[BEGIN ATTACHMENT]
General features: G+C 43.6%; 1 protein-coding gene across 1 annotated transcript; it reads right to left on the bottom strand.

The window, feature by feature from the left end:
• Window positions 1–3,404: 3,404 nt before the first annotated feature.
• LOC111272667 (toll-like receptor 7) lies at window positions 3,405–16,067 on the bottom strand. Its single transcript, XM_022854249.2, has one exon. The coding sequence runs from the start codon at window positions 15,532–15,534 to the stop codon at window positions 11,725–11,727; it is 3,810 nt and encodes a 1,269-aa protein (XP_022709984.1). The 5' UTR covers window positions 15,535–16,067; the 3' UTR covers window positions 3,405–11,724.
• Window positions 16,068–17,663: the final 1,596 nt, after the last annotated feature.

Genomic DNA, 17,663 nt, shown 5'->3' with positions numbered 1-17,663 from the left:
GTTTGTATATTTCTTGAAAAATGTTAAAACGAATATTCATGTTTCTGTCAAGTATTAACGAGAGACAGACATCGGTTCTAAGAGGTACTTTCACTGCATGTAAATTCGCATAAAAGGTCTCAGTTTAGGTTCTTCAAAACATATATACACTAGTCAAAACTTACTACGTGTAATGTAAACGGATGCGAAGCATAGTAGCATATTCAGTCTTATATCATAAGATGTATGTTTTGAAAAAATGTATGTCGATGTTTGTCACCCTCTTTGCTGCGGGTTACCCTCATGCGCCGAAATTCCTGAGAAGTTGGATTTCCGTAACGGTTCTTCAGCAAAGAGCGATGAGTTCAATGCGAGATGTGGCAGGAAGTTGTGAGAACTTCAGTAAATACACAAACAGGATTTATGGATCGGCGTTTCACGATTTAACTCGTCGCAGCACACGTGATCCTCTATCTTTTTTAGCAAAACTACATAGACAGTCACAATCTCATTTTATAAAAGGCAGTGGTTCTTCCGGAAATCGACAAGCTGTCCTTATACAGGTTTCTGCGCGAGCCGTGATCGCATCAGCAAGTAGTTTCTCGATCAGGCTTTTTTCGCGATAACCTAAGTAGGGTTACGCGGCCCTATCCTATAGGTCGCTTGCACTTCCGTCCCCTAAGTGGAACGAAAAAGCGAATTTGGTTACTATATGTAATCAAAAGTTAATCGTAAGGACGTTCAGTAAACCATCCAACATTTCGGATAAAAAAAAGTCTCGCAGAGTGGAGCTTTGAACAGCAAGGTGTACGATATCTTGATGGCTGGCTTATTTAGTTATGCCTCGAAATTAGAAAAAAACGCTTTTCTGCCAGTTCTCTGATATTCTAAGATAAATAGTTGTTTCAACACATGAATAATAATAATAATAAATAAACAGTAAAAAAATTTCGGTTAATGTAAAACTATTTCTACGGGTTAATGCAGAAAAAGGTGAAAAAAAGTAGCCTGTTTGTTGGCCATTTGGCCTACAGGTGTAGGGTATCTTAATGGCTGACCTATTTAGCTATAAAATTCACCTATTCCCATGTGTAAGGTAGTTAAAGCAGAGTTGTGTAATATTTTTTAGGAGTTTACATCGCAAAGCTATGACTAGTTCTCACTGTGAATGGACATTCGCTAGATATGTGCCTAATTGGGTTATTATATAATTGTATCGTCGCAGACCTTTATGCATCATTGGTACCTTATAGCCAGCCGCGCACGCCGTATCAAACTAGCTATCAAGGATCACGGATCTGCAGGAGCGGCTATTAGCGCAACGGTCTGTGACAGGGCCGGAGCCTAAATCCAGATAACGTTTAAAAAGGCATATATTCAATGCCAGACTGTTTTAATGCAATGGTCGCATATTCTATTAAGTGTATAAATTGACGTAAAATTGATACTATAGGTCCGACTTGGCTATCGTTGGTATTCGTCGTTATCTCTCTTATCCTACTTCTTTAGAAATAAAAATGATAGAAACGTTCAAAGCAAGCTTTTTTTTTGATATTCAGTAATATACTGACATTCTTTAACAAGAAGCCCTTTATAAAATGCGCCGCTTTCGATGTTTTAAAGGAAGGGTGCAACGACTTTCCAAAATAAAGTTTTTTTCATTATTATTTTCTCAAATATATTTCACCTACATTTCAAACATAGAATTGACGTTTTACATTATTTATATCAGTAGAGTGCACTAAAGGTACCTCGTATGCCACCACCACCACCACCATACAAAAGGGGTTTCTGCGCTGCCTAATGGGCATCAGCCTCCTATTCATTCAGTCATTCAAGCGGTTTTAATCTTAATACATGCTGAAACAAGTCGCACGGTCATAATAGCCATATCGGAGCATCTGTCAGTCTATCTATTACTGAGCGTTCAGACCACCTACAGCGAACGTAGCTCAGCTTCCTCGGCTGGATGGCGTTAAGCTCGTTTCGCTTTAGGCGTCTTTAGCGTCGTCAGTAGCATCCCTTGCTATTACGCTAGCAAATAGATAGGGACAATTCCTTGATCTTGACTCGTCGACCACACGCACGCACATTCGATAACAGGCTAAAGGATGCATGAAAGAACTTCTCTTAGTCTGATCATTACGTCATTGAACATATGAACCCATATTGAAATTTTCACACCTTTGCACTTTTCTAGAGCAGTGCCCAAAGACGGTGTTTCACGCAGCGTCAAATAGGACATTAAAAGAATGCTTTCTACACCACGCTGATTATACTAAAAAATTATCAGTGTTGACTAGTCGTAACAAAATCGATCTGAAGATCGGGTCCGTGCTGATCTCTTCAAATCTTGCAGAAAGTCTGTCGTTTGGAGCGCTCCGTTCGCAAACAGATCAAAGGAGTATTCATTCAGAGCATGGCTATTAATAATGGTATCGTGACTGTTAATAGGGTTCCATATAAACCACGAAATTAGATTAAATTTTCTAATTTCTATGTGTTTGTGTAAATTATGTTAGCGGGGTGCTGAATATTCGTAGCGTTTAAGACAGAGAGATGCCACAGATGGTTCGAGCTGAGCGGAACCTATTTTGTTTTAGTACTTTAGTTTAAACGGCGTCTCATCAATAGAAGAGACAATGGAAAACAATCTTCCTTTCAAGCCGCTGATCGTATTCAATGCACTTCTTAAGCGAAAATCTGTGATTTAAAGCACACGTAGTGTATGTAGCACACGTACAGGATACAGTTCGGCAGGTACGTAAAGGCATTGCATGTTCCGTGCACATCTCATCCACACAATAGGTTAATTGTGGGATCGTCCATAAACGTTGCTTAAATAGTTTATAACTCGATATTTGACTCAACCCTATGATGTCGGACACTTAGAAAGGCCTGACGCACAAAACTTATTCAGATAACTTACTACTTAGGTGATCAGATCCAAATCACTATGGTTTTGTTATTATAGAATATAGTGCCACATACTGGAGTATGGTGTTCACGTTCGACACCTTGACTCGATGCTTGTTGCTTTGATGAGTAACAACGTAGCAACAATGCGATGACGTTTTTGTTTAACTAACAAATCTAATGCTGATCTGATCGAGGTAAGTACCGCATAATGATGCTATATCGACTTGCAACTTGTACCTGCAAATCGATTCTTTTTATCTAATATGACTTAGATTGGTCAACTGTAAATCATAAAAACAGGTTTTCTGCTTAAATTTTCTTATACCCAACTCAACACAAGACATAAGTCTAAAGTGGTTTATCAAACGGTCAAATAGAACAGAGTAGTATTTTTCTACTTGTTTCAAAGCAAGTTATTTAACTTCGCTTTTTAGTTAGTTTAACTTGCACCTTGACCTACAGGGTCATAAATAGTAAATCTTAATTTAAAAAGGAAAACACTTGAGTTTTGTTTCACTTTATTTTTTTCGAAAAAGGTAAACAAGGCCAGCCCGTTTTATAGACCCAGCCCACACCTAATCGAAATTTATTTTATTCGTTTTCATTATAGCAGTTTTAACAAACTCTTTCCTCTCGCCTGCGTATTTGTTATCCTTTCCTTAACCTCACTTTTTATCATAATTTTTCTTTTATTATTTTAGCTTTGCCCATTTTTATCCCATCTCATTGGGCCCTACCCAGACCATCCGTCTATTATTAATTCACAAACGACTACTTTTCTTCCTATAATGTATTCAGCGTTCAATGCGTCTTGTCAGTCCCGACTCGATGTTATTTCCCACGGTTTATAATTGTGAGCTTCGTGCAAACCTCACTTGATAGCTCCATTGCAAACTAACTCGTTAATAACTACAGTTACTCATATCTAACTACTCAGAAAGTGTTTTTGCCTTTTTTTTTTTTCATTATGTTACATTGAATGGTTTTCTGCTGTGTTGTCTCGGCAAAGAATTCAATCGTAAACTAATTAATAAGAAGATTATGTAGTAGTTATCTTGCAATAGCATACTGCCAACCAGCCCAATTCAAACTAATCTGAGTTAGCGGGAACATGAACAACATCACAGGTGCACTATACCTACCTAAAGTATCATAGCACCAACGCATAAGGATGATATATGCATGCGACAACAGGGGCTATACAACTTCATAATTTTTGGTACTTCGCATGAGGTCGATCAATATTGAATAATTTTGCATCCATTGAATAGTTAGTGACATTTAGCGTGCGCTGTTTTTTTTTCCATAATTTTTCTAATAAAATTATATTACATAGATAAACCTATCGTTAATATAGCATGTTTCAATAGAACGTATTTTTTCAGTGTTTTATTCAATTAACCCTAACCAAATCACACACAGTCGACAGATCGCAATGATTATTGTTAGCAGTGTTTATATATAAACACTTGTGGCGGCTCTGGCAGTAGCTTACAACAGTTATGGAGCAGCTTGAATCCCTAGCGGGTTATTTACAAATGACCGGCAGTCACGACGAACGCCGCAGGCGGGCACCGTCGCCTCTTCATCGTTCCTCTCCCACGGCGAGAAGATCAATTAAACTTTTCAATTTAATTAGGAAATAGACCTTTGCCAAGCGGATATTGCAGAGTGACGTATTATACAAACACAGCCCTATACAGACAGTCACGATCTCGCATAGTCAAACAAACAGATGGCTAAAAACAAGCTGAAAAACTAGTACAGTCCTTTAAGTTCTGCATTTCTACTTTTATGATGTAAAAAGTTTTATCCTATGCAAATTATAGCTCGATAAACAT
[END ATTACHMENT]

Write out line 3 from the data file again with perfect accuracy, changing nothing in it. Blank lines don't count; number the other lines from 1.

• Window positions 1–3,404: 3,404 nt before the first annotated feature.